STP-10 Schedule of Unit Entitlements
Version 1 – 03/01/2018
1 Unit Entitlement of Strata and Survey-Strata Schemes (formerly section 3.5 of the Practice Manual)
The unit entitlement of lots on strata schemes and survey-strata schemes has an important role in determining a proprietor’s equity in a scheme, a proprietor’s contribution toward levies and a proprietor’s voting power. Occasionally unit entitlement may need reviewing to ensure that proprietors and mortgagees’ interests are protected.
Unit entitlement valuations should not be confused with a property valuation. Rather it is a valuation in equity based on the relationship between the lots in the scheme.
1.1 Unit Entitlement is Not the same as a Property Valuation (formerly section 1.2.7 of the practice manual)
There is often confusion both in the industry and by lot proprietors on the valuation a licensed valuer undertakes when calculating unit entitlement. Basically, unit entitlement is a comparison of relative values between the lots in the scheme in proportion to the aggregate. The tolerances of these values can be 5% more or less. However, in some 1966 Act schemes, unit entitlements may have no relationship to relative values. The STA contains provisions which in certain circumstances allow unit entitlements to be varied from time to time.
2 Unit Entitlement Requirements (formerly section 3.6 of the Practice Manual)
Lots created in either a strata scheme or survey-strata scheme must be allocated a unit entitlement by a licensed valuer. Unit entitlement is very important as it represents the proprietor’s share in the whole of the parcel. Should the scheme be terminated, the resultant title in the case of a Strata Plan will be issued in the name of all the proprietors in undivided shares proportional to their unit entitlement. A proprietor whose unit entitlement is incorrect may therefore be seriously disadvantaged.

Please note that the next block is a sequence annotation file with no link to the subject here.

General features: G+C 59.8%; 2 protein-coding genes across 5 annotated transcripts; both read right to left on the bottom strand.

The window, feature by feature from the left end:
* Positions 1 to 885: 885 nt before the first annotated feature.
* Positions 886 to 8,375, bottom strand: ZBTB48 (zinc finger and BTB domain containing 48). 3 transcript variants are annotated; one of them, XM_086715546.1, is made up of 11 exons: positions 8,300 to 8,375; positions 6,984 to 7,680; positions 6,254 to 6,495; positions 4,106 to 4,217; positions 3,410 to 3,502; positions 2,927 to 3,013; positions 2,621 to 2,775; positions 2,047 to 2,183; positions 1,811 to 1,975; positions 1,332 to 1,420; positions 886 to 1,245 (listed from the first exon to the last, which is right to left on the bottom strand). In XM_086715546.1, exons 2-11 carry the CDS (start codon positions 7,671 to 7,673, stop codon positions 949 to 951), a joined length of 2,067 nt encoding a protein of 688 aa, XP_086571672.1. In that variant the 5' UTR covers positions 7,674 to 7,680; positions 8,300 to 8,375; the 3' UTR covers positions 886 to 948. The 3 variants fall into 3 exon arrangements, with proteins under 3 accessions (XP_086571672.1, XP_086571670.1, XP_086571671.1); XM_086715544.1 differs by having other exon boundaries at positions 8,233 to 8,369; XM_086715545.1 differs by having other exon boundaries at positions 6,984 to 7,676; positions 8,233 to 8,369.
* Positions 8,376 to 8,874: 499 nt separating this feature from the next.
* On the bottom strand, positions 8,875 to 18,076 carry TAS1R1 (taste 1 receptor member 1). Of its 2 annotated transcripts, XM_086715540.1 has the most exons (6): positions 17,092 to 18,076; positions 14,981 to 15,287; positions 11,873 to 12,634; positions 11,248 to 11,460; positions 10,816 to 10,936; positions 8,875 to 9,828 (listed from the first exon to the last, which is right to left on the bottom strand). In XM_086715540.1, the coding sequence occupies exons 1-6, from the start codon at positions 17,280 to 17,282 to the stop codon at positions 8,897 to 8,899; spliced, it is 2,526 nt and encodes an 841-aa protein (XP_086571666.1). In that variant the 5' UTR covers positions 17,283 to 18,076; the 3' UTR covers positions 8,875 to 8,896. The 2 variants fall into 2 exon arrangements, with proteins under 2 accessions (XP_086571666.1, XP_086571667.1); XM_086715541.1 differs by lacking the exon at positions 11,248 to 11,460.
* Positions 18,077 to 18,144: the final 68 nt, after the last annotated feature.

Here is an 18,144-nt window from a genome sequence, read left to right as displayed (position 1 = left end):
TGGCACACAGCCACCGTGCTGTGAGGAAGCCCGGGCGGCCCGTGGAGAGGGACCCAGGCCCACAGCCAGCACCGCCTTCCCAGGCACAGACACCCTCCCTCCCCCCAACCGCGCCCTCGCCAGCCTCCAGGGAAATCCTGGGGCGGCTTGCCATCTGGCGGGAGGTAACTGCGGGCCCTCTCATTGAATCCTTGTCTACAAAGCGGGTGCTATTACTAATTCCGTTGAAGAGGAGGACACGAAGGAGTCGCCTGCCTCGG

Unit entitlement is also used to determine the levies a proprietor must contribute to the management of the scheme and to indicate the proprietor’s share in the common property.
In strata schemes a proprietor may improve his lot with building additions and alterations which may result in a higher property valuation. Steps should be taken to amend the unit entitlement to reflect these changes.
Schemes registered between 1966 and June 1985 had unit entitlements allocated by the surveyor or developer, not by a licensed valuer. Consequently, they do not always reflect the correct proportion of the valuation of the lot to aggregate value of all of the lots.
The 1985 STA provides for a licensed valuer to allocate unit entitlement of each lot based on the value of the lot in proportion to the total value of all lots in the scheme. This proportion must not vary by more than 5% more or less from the value the lot bears to the aggregate value of all of the lots. Unit entitlement must be expressed in whole numbers. The valuer’s certificate is valid for a period of 2 years from the date of the valuer signing and dating the certificate. If the Strata Plan or Survey-Strata Plan is not registered within this time frame, then the valuer’s certificate lapses. The Landgate computer system automatically will indicate the status of the Strata/Survey-Strata Plan as “lapsed” and a new will be required before registration proceeds.